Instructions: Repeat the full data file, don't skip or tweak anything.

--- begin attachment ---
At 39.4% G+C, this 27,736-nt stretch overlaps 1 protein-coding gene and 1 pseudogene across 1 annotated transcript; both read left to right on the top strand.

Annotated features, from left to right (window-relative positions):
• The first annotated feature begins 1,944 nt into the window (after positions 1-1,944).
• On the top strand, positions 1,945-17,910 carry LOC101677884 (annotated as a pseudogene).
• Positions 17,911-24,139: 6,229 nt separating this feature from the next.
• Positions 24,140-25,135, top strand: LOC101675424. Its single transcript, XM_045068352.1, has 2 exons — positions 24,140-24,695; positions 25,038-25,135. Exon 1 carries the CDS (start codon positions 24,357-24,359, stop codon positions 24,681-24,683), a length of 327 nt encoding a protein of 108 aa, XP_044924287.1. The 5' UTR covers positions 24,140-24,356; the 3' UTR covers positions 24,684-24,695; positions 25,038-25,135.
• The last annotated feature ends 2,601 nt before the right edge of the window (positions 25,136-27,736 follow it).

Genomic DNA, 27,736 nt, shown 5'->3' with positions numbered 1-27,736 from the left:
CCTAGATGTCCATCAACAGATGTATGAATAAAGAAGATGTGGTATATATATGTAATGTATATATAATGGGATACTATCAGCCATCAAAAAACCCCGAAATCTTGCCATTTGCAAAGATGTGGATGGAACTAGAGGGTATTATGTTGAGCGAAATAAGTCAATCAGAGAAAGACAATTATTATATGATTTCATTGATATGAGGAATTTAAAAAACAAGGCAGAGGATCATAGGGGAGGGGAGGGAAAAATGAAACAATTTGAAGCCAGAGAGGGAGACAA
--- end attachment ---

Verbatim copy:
At 39.4% G+C, this 27,736-nt stretch overlaps 1 protein-coding gene and 1 pseudogene across 1 annotated transcript; both read left to right on the top strand.

Annotated features, from left to right (window-relative positions):
• The first annotated feature begins 1,944 nt into the window (after positions 1-1,944).
• On the top strand, positions 1,945-17,910 carry LOC101677884 (annotated as a pseudogene).
• Positions 17,911-24,139: 6,229 nt separating this feature from the next.
• Positions 24,140-25,135, top strand: LOC101675424. Its single transcript, XM_045068352.1, has 2 exons — positions 24,140-24,695; positions 25,038-25,135. Exon 1 carries the CDS (start codon positions 24,357-24,359, stop codon positions 24,681-24,683), a length of 327 nt encoding a protein of 108 aa, XP_044924287.1. The 5' UTR covers positions 24,140-24,356; the 3' UTR covers positions 24,684-24,695; positions 25,038-25,135.
• The last annotated feature ends 2,601 nt before the right edge of the window (positions 25,136-27,736 follow it).

Genomic DNA, 27,736 nt, shown 5'->3' with positions numbered 1-27,736 from the left:
CCTAGATGTCCATCAACAGATGTATGAATAAAGAAGATGTGGTATATATATGTAATGTATATATAATGGGATACTATCAGCCATCAAAAAACCCCGAAATCTTGCCATTTGCAAAGATGTGGATGGAACTAGAGGGTATTATGTTGAGCGAAATAAGTCAATCAGAGAAAGACAATTATTATATGATTTCATTGATATGAGGAATTTAAAAAACAAGGCAGAGGATCATAGGGGAGGGGAGGGAAAAATGAAACAATTTGAAGCCAGAGAGGGAGACAA